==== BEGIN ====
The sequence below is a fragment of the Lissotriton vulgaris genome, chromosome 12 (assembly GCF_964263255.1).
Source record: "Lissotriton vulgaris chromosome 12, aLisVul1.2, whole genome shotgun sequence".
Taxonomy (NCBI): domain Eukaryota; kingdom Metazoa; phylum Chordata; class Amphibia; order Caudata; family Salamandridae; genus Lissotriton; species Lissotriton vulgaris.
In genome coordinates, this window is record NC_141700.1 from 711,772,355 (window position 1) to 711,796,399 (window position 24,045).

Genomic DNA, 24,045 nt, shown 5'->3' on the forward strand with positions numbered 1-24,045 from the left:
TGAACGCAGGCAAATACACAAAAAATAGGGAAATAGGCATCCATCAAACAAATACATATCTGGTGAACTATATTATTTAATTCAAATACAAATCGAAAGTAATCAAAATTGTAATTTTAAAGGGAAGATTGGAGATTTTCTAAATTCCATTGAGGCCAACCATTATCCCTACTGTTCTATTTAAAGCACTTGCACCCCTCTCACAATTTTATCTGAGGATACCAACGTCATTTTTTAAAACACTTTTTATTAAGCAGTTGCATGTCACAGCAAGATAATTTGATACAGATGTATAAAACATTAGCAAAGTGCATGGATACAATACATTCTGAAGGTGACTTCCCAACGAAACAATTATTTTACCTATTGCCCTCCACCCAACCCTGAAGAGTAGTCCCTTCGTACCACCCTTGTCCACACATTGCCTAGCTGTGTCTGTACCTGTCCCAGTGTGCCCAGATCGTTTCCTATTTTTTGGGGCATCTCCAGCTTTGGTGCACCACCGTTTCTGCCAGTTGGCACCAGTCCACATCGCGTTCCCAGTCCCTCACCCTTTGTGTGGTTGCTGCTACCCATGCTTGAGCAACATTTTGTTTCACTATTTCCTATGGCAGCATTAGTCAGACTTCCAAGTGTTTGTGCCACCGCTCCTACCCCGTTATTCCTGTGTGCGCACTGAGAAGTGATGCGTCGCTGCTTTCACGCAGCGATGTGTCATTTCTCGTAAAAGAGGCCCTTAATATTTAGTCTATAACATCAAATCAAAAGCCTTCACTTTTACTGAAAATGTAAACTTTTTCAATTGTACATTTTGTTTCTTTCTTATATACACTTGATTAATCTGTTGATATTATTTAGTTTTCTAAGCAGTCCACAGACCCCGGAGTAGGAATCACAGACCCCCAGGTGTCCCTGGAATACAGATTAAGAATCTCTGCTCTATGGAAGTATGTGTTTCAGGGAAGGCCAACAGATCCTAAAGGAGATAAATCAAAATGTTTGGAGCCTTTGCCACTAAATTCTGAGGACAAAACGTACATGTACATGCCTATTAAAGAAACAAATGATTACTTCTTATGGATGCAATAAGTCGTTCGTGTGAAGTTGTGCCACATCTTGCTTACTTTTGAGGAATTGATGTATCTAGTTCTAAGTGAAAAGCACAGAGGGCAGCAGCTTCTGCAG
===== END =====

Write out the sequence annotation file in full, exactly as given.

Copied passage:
The sequence below is a fragment of the Lissotriton vulgaris genome, chromosome 12 (assembly GCF_964263255.1).
Source record: "Lissotriton vulgaris chromosome 12, aLisVul1.2, whole genome shotgun sequence".
Taxonomy (NCBI): domain Eukaryota; kingdom Metazoa; phylum Chordata; class Amphibia; order Caudata; family Salamandridae; genus Lissotriton; species Lissotriton vulgaris.
In genome coordinates, this window is record NC_141700.1 from 711,772,355 (window position 1) to 711,796,399 (window position 24,045).

Genomic DNA, 24,045 nt, shown 5'->3' on the forward strand with positions numbered 1-24,045 from the left:
TGAACGCAGGCAAATACACAAAAAATAGGGAAATAGGCATCCATCAAACAAATACATATCTGGTGAACTATATTATTTAATTCAAATACAAATCGAAAGTAATCAAAATTGTAATTTTAAAGGGAAGATTGGAGATTTTCTAAATTCCATTGAGGCCAACCATTATCCCTACTGTTCTATTTAAAGCACTTGCACCCCTCTCACAATTTTATCTGAGGATACCAACGTCATTTTTTAAAACACTTTTTATTAAGCAGTTGCATGTCACAGCAAGATAATTTGATACAGATGTATAAAACATTAGCAAAGTGCATGGATACAATACATTCTGAAGGTGACTTCCCAACGAAACAATTATTTTACCTATTGCCCTCCACCCAACCCTGAAGAGTAGTCCCTTCGTACCACCCTTGTCCACACATTGCCTAGCTGTGTCTGTACCTGTCCCAGTGTGCCCAGATCGTTTCCTATTTTTTGGGGCATCTCCAGCTTTGGTGCACCACCGTTTCTGCCAGTTGGCACCAGTCCACATCGCGTTCCCAGTCCCTCACCCTTTGTGTGGTTGCTGCTACCCATGCTTGAGCAACATTTTGTTTCACTATTTCCTATGGCAGCATTAGTCAGACTTCCAAGTGTTTGTGCCACCGCTCCTACCCCGTTATTCCTGTGTGCGCACTGAGAAGTGATGCGTCGCTGCTTTCACGCAGCGATGTGTCATTTCTCGTAAAAGAGGCCCTTAATATTTAGTCTATAACATCAAATCAAAAGCCTTCACTTTTACTGAAAATGTAAACTTTTTCAATTGTACATTTTGTTTCTTTCTTATATACACTTGATTAATCTGTTGATATTATTTAGTTTTCTAAGCAGTCCACAGACCCCGGAGTAGGAATCACAGACCCCCAGGTGTCCCTGGAATACAGATTAAGAATCTCTGCTCTATGGAAGTATGTGTTTCAGGGAAGGCCAACAGATCCTAAAGGAGATAAATCAAAATGTTTGGAGCCTTTGCCACTAAATTCTGAGGACAAAACGTACATGTACATGCCTATTAAAGAAACAAATGATTACTTCTTATGGATGCAATAAGTCGTTCGTGTGAAGTTGTGCCACATCTTGCTTACTTTTGAGGAATTGATGTATCTAGTTCTAAGTGAAAAGCACAGAGGGCAGCAGCTTCTGCAG